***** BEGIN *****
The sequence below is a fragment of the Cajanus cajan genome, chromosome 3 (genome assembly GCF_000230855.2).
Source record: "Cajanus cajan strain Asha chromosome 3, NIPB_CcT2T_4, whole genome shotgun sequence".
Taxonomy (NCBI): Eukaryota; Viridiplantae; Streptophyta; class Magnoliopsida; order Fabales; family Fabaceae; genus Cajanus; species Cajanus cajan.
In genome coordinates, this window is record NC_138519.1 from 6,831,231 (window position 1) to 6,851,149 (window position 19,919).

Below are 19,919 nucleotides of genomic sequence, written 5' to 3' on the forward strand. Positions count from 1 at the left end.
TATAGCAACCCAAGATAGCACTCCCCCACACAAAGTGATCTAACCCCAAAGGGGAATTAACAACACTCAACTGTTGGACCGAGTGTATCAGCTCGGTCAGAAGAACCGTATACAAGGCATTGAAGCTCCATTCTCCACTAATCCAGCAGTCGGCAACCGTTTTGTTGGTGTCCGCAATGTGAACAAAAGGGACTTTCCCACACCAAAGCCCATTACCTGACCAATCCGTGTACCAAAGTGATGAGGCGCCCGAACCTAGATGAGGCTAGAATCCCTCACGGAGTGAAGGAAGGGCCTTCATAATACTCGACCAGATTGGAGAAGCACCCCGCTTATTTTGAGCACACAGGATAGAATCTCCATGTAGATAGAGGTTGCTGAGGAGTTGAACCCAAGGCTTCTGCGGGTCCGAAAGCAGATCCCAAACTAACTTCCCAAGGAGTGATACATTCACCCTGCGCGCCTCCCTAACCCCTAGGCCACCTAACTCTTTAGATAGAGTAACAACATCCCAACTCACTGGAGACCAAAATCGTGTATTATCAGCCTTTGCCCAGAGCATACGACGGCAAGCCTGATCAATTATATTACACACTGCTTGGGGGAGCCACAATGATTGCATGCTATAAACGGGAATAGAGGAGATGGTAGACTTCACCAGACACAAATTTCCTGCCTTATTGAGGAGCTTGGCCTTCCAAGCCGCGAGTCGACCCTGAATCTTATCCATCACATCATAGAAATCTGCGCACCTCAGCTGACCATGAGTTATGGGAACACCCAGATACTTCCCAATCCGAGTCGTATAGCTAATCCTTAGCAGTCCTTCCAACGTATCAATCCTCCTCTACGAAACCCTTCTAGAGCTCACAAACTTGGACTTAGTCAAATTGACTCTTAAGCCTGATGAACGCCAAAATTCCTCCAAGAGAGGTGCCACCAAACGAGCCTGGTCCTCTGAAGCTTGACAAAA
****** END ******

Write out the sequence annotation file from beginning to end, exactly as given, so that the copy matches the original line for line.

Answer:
The sequence below is a fragment of the Cajanus cajan genome, chromosome 3 (genome assembly GCF_000230855.2).
Source record: "Cajanus cajan strain Asha chromosome 3, NIPB_CcT2T_4, whole genome shotgun sequence".
Taxonomy (NCBI): Eukaryota; Viridiplantae; Streptophyta; class Magnoliopsida; order Fabales; family Fabaceae; genus Cajanus; species Cajanus cajan.
In genome coordinates, this window is record NC_138519.1 from 6,831,231 (window position 1) to 6,851,149 (window position 19,919).

Below are 19,919 nucleotides of genomic sequence, written 5' to 3' on the forward strand. Positions count from 1 at the left end.
TATAGCAACCCAAGATAGCACTCCCCCACACAAAGTGATCTAACCCCAAAGGGGAATTAACAACACTCAACTGTTGGACCGAGTGTATCAGCTCGGTCAGAAGAACCGTATACAAGGCATTGAAGCTCCATTCTCCACTAATCCAGCAGTCGGCAACCGTTTTGTTGGTGTCCGCAATGTGAACAAAAGGGACTTTCCCACACCAAAGCCCATTACCTGACCAATCCGTGTACCAAAGTGATGAGGCGCCCGAACCTAGATGAGGCTAGAATCCCTCACGGAGTGAAGGAAGGGCCTTCATAATACTCGACCAGATTGGAGAAGCACCCCGCTTATTTTGAGCACACAGGATAGAATCTCCATGTAGATAGAGGTTGCTGAGGAGTTGAACCCAAGGCTTCTGCGGGTCCGAAAGCAGATCCCAAACTAACTTCCCAAGGAGTGATACATTCACCCTGCGCGCCTCCCTAACCCCTAGGCCACCTAACTCTTTAGATAGAGTAACAACATCCCAACTCACTGGAGACCAAAATCGTGTATTATCAGCCTTTGCCCAGAGCATACGACGGCAAGCCTGATCAATTATATTACACACTGCTTGGGGGAGCCACAATGATTGCATGCTATAAACGGGAATAGAGGAGATGGTAGACTTCACCAGACACAAATTTCCTGCCTTATTGAGGAGCTTGGCCTTCCAAGCCGCGAGTCGACCCTGAATCTTATCCATCACATCATAGAAATCTGCGCACCTCAGCTGACCATGAGTTATGGGAACACCCAGATACTTCCCAATCCGAGTCGTATAGCTAATCCTTAGCAGTCCTTCCAACGTATCAATCCTCCTCTACGAAACCCTTCTAGAGCTCACAAACTTGGACTTAGTCAAATTGACTCTTAAGCCTGATGAACGCCAAAATTCCTCCAAGAGAGGTGCCACCAAACGAGCCTGGTCCTCTGAAGCTTGACAAAA